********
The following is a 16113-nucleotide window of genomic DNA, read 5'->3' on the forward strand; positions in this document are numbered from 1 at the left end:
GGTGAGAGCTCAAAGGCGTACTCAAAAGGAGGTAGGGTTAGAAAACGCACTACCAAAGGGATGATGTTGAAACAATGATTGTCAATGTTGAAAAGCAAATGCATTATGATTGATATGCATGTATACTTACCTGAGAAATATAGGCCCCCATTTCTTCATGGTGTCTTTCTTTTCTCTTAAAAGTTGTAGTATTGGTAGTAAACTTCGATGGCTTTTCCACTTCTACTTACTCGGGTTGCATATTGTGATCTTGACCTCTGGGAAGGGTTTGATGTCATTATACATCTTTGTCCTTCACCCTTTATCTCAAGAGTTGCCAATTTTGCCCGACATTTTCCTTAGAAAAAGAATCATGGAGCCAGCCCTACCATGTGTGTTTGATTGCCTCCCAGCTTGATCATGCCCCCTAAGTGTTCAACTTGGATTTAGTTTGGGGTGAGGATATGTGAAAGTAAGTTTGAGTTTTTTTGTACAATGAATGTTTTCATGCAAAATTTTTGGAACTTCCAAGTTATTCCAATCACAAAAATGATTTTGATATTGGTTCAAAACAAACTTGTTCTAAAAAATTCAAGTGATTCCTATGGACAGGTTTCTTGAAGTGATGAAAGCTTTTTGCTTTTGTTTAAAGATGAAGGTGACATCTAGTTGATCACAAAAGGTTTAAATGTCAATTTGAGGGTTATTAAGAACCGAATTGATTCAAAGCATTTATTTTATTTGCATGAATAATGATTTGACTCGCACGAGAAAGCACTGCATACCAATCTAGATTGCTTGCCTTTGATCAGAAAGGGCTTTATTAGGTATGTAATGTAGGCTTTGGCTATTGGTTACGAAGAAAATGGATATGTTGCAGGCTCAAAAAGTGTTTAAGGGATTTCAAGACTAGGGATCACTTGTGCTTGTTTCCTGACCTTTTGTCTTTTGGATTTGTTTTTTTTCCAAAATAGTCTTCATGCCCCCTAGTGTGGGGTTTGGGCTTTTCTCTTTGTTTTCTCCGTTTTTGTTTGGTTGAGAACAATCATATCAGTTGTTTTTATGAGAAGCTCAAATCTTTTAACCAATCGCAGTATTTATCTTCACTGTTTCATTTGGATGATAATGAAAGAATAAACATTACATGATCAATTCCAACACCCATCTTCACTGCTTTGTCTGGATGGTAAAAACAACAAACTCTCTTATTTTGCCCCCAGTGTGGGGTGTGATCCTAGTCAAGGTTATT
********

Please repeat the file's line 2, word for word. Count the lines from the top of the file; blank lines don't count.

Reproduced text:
GGTGAGAGCTCAAAGGCGTACTCAAAAGGAGGTAGGGTTAGAAAACGCACTACCAAAGGGATGATGTTGAAACAATGATTGTCAATGTTGAAAAGCAAATGCATTATGATTGATATGCATGTATACTTACCTGAGAAATATAGGCCCCCATTTCTTCATGGTGTCTTTCTTTTCTCTTAAAAGTTGTAGTATTGGTAGTAAACTTCGATGGCTTTTCCACTTCTACTTACTCGGGTTGCATATTGTGATCTTGACCTCTGGGAAGGGTTTGATGTCATTATACATCTTTGTCCTTCACCCTTTATCTCAAGAGTTGCCAATTTTGCCCGACATTTTCCTTAGAAAAAGAATCATGGAGCCAGCCCTACCATGTGTGTTTGATTGCCTCCCAGCTTGATCATGCCCCCTAAGTGTTCAACTTGGATTTAGTTTGGGGTGAGGATATGTGAAAGTAAGTTTGAGTTTTTTTGTACAATGAATGTTTTCATGCAAAATTTTTGGAACTTCCAAGTTATTCCAATCACAAAAATGATTTTGATATTGGTTCAAAACAAACTTGTTCTAAAAAATTCAAGTGATTCCTATGGACAGGTTTCTTGAAGTGATGAAAGCTTTTTGCTTTTGTTTAAAGATGAAGGTGACATCTAGTTGATCACAAAAGGTTTAAATGTCAATTTGAGGGTTATTAAGAACCGAATTGATTCAAAGCATTTATTTTATTTGCATGAATAATGATTTGACTCGCACGAGAAAGCACTGCATACCAATCTAGATTGCTTGCCTTTGATCAGAAAGGGCTTTATTAGGTATGTAATGTAGGCTTTGGCTATTGGTTACGAAGAAAATGGATATGTTGCAGGCTCAAAAAGTGTTTAAGGGATTTCAAGACTAGGGATCACTTGTGCTTGTTTCCTGACCTTTTGTCTTTTGGATTTGTTTTTTTTCCAAAATAGTCTTCATGCCCCCTAGTGTGGGGTTTGGGCTTTTCTCTTTGTTTTCTCCGTTTTTGTTTGGTTGAGAACAATCATATCAGTTGTTTTTATGAGAAGCTCAAATCTTTTAACCAATCGCAGTATTTATCTTCACTGTTTCATTTGGATGATAATGAAAGAATAAACATTACATGATCAATTCCAACACCCATCTTCACTGCTTTGTCTGGATGGTAAAAACAACAAACTCTCTTATTTTGCCCCCAGTGTGGGGTGTGATCCTAGTCAAGGTTATT